Massachusetts Cracks Down on Drunk Driving
MICHELE NORRIS, host:
From NPR News, this is ALL THINGS CONSIDERED. I'm Michele Norris.
MELISSA BLOCK, host:
And I'm Melissa Block.
Close to 17,000 people died in alcohol-related car accidents last year in the US. Many states continue to toughen laws to keep drunk drivers off the road. But as NPR's Anthony Brooks reports, a pair of recent cases has prompted questions about whether some laws are too tough.
ANTHONY BROOKS reporting:
On a recent afternoon in Boston, Massachusetts Governor Mitt Romney claimed an important victory in the fight against drunk driving.
Governor MITT ROMNEY (Republican, Massachusetts): This is a great day in the history of Massachusetts. What we're doing today will save innocent lives.
BROOKS: Romney just signed Melanie's Law, which strengthens drunk-driving penalties. The law is named for 13-year-old Melanie Powell, who was struck and killed by a repeat drunk driver in 2003. At an emotional statehouse ceremony, Melanie Powell's grandfather Ron Bersani spoke about his granddaughter and the law she inspired.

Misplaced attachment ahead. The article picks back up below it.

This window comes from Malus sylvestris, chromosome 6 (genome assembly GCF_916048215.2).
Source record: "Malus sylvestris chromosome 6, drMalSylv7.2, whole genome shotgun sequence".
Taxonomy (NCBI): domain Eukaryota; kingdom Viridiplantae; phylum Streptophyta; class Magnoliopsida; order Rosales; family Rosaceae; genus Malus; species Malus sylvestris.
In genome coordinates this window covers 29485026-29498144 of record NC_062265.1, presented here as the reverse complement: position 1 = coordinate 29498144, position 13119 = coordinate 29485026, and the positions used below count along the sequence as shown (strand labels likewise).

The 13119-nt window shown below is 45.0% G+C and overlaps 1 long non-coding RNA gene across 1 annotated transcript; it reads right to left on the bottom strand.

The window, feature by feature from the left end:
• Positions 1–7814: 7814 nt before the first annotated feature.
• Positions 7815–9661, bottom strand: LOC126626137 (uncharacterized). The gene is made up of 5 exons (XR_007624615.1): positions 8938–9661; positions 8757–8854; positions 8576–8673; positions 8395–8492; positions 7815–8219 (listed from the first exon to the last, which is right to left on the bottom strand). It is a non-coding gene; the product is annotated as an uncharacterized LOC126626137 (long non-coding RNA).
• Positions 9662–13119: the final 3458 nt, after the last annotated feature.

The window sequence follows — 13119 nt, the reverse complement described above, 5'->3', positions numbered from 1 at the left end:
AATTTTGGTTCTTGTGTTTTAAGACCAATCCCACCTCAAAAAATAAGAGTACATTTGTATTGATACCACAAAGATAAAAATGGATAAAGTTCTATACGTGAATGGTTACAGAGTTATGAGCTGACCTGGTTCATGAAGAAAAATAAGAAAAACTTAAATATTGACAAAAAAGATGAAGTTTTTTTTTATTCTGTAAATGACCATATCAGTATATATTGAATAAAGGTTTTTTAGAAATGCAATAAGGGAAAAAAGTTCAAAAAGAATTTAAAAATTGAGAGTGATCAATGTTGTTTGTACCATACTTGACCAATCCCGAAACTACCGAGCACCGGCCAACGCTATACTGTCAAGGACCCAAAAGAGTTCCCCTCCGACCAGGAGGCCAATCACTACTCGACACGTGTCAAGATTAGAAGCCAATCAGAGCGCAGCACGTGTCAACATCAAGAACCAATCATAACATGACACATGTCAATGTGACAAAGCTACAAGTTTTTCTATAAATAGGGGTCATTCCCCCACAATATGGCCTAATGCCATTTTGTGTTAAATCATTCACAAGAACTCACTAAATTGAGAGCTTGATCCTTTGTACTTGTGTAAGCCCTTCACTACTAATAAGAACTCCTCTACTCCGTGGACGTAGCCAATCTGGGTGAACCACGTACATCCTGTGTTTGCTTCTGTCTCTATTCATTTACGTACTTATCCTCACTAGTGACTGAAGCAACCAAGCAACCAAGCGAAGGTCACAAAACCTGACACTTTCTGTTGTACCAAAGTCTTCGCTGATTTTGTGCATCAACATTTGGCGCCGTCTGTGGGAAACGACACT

Mr. RON BERSANI (Grandfather of Melanie Powell): To most people, she's the little girl with the beautiful smile in the green-and-white cheerleader's uniform. We'll never know how many lives Melanie's Law will save, but we have faith that it will be many. So today we say, `Thank you, Melanie.'
(Soundbite of applause)
BROOKS: Among its measures, the law makes it easier to prosecute repeat offenders and imposes longer mandatory jail sentences on drunk drivers who kill. Governor Romney says the new law is needed in a state with one of the worst drunk-driving records in the country.
Gov. ROMNEY: We lose 200 people a year to drunk drivers. This will help change that. We should become one of the better-performing states when it comes to traffic fatalities relating to repeat-offending drunk drivers, and that's what this is about.